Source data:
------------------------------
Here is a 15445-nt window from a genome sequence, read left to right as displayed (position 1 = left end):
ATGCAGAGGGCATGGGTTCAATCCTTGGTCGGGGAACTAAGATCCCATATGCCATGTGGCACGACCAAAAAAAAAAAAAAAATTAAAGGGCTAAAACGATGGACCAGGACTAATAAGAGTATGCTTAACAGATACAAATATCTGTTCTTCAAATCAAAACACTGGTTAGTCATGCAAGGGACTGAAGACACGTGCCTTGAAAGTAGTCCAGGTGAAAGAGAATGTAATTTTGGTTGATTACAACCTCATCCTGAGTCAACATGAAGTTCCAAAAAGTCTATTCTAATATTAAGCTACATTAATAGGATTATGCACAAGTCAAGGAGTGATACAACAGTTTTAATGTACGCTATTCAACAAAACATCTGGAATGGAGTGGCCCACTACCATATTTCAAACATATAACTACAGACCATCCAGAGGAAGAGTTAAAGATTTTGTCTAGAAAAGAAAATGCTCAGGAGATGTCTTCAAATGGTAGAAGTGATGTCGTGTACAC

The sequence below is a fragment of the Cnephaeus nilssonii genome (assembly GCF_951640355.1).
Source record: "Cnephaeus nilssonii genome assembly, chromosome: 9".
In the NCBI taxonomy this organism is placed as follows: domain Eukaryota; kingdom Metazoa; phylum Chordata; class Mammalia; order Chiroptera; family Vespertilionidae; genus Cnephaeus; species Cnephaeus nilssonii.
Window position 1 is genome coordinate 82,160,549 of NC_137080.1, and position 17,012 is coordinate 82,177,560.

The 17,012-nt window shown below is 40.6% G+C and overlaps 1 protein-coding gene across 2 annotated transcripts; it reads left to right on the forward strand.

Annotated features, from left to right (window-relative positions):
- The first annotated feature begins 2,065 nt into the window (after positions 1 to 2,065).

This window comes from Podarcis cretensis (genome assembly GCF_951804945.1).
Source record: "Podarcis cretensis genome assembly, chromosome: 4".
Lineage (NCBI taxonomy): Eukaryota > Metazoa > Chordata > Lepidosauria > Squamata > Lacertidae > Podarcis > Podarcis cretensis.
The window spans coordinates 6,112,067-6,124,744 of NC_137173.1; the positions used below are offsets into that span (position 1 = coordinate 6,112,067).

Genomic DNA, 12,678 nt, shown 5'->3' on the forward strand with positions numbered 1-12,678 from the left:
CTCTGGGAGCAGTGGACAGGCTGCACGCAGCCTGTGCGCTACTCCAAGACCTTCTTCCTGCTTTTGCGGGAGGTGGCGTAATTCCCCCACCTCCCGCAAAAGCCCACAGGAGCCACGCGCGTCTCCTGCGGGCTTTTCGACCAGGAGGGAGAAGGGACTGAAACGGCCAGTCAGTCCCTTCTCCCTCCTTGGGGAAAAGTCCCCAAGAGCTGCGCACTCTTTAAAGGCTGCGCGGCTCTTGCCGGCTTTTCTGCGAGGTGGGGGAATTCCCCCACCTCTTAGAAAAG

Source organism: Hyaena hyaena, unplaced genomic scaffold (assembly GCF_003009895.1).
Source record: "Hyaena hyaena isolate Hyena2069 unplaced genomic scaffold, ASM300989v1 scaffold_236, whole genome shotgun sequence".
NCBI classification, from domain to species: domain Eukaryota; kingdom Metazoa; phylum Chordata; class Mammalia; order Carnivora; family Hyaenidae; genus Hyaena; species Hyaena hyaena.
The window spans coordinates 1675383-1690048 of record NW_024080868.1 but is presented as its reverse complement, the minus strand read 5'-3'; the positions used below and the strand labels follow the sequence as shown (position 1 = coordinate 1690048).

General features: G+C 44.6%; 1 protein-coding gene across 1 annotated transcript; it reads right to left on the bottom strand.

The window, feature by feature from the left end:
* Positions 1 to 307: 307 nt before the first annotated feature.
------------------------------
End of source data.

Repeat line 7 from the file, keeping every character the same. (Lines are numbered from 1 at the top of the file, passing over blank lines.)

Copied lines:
The 17,012-nt window shown below is 40.6% G+C and overlaps 1 protein-coding gene across 2 annotated transcripts; it reads left to right on the forward strand.